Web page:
Science is a process for acquiring knowledge that depends on making careful observations of objects and events in our universe and on forming theories that explain these observations. Scientists rely on their own senses, instruments that enhance those senses, and instruments capable of detecting events or occurrences that humans cannot sense at all -- such as magnetic fields.
Various tools have been developed over time that enable us to study visible objects as well as objects too small or too distant to be seen with our eyes. Using modern telescopes, astronomers can see distant portions of the universe and explore its origins and its behavior. Using microscopes -- now aided by computers to construct complex images -- scientists can see the structure of molecules in fine detail and understand how they function in living systems.
Measuring the things we observe allows us to compare size, shape, distance, speed, and other physical and chemical properties. To measure size and distance, for example, scientists and engineers use the fundamental property length, which is the measurement of space in any direction. The earliest measurements of length were made using familiar objects. One foot, for example, was originally the length of a man's foot from the heel to the tip of the big toe. Many instruments, such as thermometers and rulers, display scales for making measurements.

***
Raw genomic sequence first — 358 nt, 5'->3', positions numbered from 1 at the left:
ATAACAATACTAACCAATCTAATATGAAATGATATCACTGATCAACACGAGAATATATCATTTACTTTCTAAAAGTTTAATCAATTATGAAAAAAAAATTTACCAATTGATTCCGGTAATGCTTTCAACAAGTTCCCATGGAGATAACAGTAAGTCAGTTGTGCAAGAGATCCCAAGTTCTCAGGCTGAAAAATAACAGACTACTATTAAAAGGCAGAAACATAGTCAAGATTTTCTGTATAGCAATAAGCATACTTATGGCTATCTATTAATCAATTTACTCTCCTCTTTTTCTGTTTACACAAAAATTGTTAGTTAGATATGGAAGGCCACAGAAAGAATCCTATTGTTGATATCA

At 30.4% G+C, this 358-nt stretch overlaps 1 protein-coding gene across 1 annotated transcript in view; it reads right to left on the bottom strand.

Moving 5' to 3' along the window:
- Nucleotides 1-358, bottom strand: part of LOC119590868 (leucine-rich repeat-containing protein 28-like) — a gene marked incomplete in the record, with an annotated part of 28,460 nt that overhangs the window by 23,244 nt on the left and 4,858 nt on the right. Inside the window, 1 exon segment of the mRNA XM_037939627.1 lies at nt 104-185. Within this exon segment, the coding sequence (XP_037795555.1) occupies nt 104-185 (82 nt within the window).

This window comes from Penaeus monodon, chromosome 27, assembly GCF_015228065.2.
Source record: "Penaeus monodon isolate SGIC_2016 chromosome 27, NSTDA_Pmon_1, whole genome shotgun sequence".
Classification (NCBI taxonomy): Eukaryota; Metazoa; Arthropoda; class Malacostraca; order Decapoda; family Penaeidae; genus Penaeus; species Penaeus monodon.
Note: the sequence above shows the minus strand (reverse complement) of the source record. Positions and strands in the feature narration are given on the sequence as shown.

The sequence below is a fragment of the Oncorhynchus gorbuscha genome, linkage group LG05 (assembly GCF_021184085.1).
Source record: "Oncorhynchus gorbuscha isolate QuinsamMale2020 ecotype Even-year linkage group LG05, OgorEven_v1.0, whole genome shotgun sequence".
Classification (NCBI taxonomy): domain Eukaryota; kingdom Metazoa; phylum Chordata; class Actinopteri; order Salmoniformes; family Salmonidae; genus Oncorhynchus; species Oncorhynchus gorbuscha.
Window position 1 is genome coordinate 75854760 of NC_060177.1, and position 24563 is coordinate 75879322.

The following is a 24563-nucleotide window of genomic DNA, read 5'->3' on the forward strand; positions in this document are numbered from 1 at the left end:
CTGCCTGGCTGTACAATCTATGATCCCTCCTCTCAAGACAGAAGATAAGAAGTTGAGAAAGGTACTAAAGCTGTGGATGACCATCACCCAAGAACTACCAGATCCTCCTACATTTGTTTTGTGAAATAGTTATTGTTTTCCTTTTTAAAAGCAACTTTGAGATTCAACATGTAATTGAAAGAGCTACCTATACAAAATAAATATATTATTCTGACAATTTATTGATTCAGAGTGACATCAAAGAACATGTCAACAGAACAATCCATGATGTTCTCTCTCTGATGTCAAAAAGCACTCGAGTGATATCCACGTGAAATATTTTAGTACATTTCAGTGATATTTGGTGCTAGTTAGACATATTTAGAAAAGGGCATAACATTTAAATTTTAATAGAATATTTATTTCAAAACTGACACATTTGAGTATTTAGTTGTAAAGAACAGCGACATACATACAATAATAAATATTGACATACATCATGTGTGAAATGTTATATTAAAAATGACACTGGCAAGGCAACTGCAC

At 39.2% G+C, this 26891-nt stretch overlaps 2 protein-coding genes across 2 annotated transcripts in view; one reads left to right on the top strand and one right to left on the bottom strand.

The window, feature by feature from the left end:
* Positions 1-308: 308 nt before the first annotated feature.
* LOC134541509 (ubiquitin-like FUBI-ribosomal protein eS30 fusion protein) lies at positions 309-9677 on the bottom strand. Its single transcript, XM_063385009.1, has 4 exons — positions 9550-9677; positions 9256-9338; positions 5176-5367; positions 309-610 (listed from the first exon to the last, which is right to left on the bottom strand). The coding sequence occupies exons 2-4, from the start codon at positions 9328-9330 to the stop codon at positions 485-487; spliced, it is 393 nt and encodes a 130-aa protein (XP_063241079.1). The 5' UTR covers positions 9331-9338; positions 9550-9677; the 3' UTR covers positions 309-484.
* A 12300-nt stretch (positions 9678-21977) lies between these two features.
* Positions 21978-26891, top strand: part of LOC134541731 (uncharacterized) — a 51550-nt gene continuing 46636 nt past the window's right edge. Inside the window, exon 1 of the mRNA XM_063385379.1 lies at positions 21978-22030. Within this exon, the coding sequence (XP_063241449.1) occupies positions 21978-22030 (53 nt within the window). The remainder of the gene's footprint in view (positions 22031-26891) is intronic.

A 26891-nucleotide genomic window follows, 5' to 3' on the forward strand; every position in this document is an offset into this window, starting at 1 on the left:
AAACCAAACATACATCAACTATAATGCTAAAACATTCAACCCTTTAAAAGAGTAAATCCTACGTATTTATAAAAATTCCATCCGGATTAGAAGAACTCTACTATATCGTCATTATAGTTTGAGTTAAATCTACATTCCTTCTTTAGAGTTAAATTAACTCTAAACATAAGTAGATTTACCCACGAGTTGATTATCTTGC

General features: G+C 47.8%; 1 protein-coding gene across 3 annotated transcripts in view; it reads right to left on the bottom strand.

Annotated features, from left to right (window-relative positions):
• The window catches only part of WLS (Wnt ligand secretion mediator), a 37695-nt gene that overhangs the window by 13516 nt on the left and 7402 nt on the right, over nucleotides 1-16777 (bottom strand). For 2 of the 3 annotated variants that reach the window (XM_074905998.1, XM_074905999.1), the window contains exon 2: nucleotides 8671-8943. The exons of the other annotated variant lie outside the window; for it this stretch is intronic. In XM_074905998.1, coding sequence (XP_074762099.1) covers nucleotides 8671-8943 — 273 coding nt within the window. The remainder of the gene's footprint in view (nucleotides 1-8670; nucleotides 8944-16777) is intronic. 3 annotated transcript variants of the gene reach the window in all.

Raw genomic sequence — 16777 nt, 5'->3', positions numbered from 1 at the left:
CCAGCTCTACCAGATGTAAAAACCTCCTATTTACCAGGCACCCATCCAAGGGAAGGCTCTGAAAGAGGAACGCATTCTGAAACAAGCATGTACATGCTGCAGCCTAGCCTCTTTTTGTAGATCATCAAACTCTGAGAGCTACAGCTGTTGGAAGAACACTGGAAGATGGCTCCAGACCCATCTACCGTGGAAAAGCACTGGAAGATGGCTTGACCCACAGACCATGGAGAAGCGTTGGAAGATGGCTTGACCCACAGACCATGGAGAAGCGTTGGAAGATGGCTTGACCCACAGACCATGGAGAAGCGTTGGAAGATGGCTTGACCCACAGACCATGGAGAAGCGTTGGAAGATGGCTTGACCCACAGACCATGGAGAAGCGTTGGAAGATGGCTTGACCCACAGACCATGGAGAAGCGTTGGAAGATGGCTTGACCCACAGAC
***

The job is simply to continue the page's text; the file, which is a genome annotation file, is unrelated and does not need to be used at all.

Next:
Celsius and Fahrenheit are examples of different scales that measure the same thing, in this case temperature. For many years, scientists and engineers sought a standard measurement system so that measurements could be understood by everyone without needing to convert the units from one scale to another. The metric system is now the standard measurement system for most fields of science. It is not based on human anatomy; rather, relationships between its units -- such as grams, meters, and liters -- are based on the number 10. Thus, calculations utilize the decimal system, making these units much easier to work with than, for example, 12 inches in a foot and three feet in a yard.